A concept of the Internet Age.
Imagine an embarrassing photo, a controversial tweet or a random thought on Reddit – all of which lose their relevance to your mind within minutes and to the topic within hours or days. But, the internet will remember forever until the electricity powering the servers is cut off. So then, what good is this artificial increase in the public’s memory, whereby you can be held accountable for an opinion you had ten years ago and subsequently be ‘cancelled’ for it?
The modern communications megalith sees all, remembers all and spares none! Investigations are swift at the click of a button, and justice is dispensed through the easily manipulated will of the masses.
Save for a situation wherein a crime has been committed, pushing a person to be perennially worried about what they used to think during a different time of their life is akin to keeping them and their freedom hostage. So it is not unexpected that there have surfaced demands to be ‘forgotten’ by the internet – to fade away from the public consciousness and become ‘lost to history’.
So what is this new right, enshrined in tenets of dignity and privacy, the ‘Right to be Forgotten’?
In principle, it allows a person to seek deletion of private information from the Internet. The concept has been recognised in some jurisdictions abroad, particularly the European Union (EU).
While the right is not recognised by law in India, courts have held it an intrinsic part of the right to privacy in recent months.
The General Data Protection Regulation (GDPR) of the EU provides for the right to the erasure of specific categories of personal data — that which is considered no longer necessary, that for which consent has been withdrawn or processing of which has been objected to, personal data unlawfully processed, and data where there is a legal obligation for erasure.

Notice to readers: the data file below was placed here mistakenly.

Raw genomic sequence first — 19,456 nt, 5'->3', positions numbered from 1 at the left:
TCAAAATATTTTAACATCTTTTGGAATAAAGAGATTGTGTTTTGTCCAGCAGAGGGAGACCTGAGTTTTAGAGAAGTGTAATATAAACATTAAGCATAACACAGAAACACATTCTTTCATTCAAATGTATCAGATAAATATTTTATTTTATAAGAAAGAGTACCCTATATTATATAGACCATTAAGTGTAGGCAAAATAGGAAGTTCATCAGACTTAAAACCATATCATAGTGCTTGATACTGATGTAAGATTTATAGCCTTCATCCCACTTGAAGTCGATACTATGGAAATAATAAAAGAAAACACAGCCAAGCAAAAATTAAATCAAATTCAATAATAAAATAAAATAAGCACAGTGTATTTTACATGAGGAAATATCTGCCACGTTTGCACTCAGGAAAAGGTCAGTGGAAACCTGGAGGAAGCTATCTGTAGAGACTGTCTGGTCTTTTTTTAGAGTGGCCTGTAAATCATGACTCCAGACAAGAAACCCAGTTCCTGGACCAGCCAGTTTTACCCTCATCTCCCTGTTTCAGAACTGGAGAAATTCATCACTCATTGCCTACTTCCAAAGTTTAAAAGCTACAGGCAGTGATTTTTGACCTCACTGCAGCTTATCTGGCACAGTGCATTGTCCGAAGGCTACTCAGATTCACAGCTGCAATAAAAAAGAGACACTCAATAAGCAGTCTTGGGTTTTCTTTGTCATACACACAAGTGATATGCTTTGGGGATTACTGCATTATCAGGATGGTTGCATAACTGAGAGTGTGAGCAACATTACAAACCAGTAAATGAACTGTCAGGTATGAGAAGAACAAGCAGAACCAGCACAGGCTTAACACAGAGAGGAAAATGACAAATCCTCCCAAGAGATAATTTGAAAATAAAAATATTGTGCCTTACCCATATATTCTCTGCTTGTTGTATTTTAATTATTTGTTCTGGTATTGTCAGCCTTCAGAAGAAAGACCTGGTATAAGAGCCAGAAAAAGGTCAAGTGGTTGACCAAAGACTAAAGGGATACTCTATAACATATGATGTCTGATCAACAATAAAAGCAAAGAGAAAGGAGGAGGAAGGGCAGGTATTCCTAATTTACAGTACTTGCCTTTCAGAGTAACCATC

Leaving aside the legal jargon, suffice it to say, unless there is a criminal association of the data or it is being used for the public good – like health statistics – every individual must have the right to choose what data is retained about them on the Internet. And many companies have stepped forward to meet this newly felt need.
While the social media giants under Meta Inc. allow you to view and delete your data and most others allow you to delete your account and assure you of permanent deletion of your information, more often than not, your “anonymised” data is being used in a “quality improvement” programme. Third-party privacy apps, such as Mine, have emerged with an assurance to find all your data everywhere and purge it from the web via data erasure requests sent to individual apps and services.
With the ‘privacy’ angle being focussed on quite frequently in the past few years and people complaining of advertisements awkwardly similar to the conversation they just had minutes ago with their friend, device manufacturers have built-in support to disable the microphone and camera access for the overly paranoid.
But when push comes to shove, most of us are not concerned with the overarching surveillance that has become a regular part of our lives. As we install a new app, we hurry to grant permissions to it and have it working for our needs ASAP – but is the app working for you, or is it the other way around?
A common argument against this line of thought is that the public has the right to know. The real question is something else:
Does this right to information supersede the right to privacy that an individual is guaranteed as a citizen?
Of course, the fact that any controversial information can be deleted ensures that people would save a copy for future reference.
It remains to be seen whether this possession of someone else’s ‘forgotten’ information would be violating their privacy. Additionally, subject to the Streisand Effect, the deletion of information on a particular topic would just draw more attention to it and might be counterproductive with regards to the original intention.
Much is yet to be done to resolve this debate of personal privacy vs public curiosity. The consequences of any decision in this matter would be far and wide-reaching. With implications not only on how an individual’s data is stored but also on what, where and how people choose to express themselves, knowing that every word they say, sign or type has the possibility of being misinterpreted or politically incorrect, a few years down the line.
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